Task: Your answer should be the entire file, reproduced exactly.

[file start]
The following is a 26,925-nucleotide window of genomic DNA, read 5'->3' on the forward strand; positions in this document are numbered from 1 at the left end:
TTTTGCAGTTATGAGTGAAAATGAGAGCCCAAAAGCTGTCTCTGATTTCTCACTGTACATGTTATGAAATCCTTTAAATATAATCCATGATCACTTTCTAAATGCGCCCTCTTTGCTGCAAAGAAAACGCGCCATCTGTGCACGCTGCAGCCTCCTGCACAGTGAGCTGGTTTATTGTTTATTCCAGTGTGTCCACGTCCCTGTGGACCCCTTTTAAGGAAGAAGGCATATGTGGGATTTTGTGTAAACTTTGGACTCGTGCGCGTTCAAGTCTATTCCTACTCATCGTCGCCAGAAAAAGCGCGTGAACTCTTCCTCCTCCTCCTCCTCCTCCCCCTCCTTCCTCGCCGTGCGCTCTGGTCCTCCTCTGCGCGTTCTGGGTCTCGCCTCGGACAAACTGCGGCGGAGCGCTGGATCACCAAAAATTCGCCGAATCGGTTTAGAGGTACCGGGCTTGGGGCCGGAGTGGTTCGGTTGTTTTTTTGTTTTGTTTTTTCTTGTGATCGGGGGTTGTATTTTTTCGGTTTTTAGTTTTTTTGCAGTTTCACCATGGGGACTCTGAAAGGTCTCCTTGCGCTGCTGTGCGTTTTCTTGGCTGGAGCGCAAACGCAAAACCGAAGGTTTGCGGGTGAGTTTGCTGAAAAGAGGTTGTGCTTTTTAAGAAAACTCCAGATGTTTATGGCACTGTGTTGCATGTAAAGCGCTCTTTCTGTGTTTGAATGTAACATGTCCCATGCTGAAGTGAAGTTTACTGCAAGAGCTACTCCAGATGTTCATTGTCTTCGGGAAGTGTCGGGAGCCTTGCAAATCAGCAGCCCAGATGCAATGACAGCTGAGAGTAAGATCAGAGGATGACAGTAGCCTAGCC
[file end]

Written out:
The following is a 26,925-nucleotide window of genomic DNA, read 5'->3' on the forward strand; positions in this document are numbered from 1 at the left end:
TTTTGCAGTTATGAGTGAAAATGAGAGCCCAAAAGCTGTCTCTGATTTCTCACTGTACATGTTATGAAATCCTTTAAATATAATCCATGATCACTTTCTAAATGCGCCCTCTTTGCTGCAAAGAAAACGCGCCATCTGTGCACGCTGCAGCCTCCTGCACAGTGAGCTGGTTTATTGTTTATTCCAGTGTGTCCACGTCCCTGTGGACCCCTTTTAAGGAAGAAGGCATATGTGGGATTTTGTGTAAACTTTGGACTCGTGCGCGTTCAAGTCTATTCCTACTCATCGTCGCCAGAAAAAGCGCGTGAACTCTTCCTCCTCCTCCTCCTCCTCCCCCTCCTTCCTCGCCGTGCGCTCTGGTCCTCCTCTGCGCGTTCTGGGTCTCGCCTCGGACAAACTGCGGCGGAGCGCTGGATCACCAAAAATTCGCCGAATCGGTTTAGAGGTACCGGGCTTGGGGCCGGAGTGGTTCGGTTGTTTTTTTGTTTTGTTTTTTCTTGTGATCGGGGGTTGTATTTTTTCGGTTTTTAGTTTTTTTGCAGTTTCACCATGGGGACTCTGAAAGGTCTCCTTGCGCTGCTGTGCGTTTTCTTGGCTGGAGCGCAAACGCAAAACCGAAGGTTTGCGGGTGAGTTTGCTGAAAAGAGGTTGTGCTTTTTAAGAAAACTCCAGATGTTTATGGCACTGTGTTGCATGTAAAGCGCTCTTTCTGTGTTTGAATGTAACATGTCCCATGCTGAAGTGAAGTTTACTGCAAGAGCTACTCCAGATGTTCATTGTCTTCGGGAAGTGTCGGGAGCCTTGCAAATCAGCAGCCCAGATGCAATGACAGCTGAGAGTAAGATCAGAGGATGACAGTAGCCTAGCC